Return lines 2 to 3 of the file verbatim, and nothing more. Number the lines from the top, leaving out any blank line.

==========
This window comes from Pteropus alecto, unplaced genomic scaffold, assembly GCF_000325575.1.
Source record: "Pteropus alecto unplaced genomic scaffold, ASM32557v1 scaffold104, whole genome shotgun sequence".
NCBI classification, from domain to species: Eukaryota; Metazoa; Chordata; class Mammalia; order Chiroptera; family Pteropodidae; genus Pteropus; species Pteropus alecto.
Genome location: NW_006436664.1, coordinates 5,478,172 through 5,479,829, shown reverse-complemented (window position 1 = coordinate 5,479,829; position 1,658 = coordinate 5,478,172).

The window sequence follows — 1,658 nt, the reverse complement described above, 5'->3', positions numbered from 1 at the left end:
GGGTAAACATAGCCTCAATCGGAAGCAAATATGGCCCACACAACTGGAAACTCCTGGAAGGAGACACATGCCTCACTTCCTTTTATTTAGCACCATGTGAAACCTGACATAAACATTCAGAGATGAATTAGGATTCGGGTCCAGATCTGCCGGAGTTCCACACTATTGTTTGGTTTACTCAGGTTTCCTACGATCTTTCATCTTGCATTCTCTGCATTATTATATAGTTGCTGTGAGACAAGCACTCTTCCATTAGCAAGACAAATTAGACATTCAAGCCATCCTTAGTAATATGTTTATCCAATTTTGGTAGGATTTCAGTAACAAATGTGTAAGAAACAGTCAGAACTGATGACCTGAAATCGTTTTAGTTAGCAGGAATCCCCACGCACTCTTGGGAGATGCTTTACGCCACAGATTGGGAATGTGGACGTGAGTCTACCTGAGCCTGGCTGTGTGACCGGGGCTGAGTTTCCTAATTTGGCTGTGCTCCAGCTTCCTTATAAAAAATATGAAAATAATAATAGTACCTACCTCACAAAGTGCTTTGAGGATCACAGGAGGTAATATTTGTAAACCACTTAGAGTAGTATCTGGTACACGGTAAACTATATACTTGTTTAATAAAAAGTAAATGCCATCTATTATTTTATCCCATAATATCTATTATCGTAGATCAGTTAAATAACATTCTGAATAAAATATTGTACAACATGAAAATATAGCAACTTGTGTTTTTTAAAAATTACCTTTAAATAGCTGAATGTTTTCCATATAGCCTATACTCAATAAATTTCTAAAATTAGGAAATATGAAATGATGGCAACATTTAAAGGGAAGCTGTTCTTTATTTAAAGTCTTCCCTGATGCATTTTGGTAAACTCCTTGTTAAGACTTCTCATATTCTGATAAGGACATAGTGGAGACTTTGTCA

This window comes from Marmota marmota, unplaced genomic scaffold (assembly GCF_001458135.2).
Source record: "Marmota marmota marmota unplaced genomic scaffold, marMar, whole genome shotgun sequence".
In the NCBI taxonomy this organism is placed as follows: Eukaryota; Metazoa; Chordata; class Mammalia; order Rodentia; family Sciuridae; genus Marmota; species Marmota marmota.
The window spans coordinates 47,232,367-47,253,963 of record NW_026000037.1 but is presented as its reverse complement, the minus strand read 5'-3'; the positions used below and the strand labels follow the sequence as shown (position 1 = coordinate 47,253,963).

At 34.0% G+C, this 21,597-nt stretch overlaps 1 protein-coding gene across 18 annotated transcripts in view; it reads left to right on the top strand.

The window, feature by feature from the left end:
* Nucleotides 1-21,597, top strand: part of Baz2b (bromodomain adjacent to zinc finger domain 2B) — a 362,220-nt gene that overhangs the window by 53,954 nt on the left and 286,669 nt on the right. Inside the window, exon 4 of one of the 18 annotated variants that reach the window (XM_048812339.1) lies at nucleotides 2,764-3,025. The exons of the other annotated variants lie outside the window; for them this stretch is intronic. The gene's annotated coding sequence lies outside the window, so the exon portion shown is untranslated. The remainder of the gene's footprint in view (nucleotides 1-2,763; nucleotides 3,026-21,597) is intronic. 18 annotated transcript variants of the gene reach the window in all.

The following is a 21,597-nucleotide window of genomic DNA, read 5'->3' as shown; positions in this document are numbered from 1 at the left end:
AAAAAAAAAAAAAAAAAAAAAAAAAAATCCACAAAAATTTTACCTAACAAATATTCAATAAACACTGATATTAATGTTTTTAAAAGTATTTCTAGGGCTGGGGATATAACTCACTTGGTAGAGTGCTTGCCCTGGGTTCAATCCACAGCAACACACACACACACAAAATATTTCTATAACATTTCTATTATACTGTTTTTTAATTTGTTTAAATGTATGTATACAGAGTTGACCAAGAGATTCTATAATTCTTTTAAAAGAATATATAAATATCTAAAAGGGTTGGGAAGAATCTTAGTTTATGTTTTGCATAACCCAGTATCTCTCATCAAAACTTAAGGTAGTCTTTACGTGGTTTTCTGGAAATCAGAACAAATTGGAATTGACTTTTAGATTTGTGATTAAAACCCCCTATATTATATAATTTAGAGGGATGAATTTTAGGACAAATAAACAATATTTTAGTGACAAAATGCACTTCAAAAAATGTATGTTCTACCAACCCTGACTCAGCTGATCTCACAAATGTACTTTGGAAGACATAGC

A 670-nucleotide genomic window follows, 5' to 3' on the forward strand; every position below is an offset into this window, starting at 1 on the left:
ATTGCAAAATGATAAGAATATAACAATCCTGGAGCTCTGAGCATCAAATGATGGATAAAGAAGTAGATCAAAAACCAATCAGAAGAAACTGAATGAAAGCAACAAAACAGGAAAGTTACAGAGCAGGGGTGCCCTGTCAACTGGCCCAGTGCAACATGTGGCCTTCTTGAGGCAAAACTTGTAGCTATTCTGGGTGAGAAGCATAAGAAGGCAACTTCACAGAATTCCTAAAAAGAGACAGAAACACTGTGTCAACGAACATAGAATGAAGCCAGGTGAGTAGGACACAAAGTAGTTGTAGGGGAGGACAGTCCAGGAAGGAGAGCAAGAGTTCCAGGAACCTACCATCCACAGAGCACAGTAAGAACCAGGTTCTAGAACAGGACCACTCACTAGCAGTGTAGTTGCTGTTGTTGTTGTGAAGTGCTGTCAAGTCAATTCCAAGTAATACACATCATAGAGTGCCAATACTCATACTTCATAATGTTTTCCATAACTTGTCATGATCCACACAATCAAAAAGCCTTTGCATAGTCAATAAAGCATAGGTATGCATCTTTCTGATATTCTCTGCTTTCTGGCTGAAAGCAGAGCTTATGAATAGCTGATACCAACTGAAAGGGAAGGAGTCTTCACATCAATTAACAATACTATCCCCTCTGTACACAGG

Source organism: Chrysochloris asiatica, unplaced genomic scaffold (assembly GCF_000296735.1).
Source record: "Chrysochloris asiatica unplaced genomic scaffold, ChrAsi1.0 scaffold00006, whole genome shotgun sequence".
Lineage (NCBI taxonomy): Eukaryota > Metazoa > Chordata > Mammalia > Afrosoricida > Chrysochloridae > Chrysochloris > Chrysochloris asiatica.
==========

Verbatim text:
Source record: "Pteropus alecto unplaced genomic scaffold, ASM32557v1 scaffold104, whole genome shotgun sequence".
NCBI classification, from domain to species: Eukaryota; Metazoa; Chordata; class Mammalia; order Chiroptera; family Pteropodidae; genus Pteropus; species Pteropus alecto.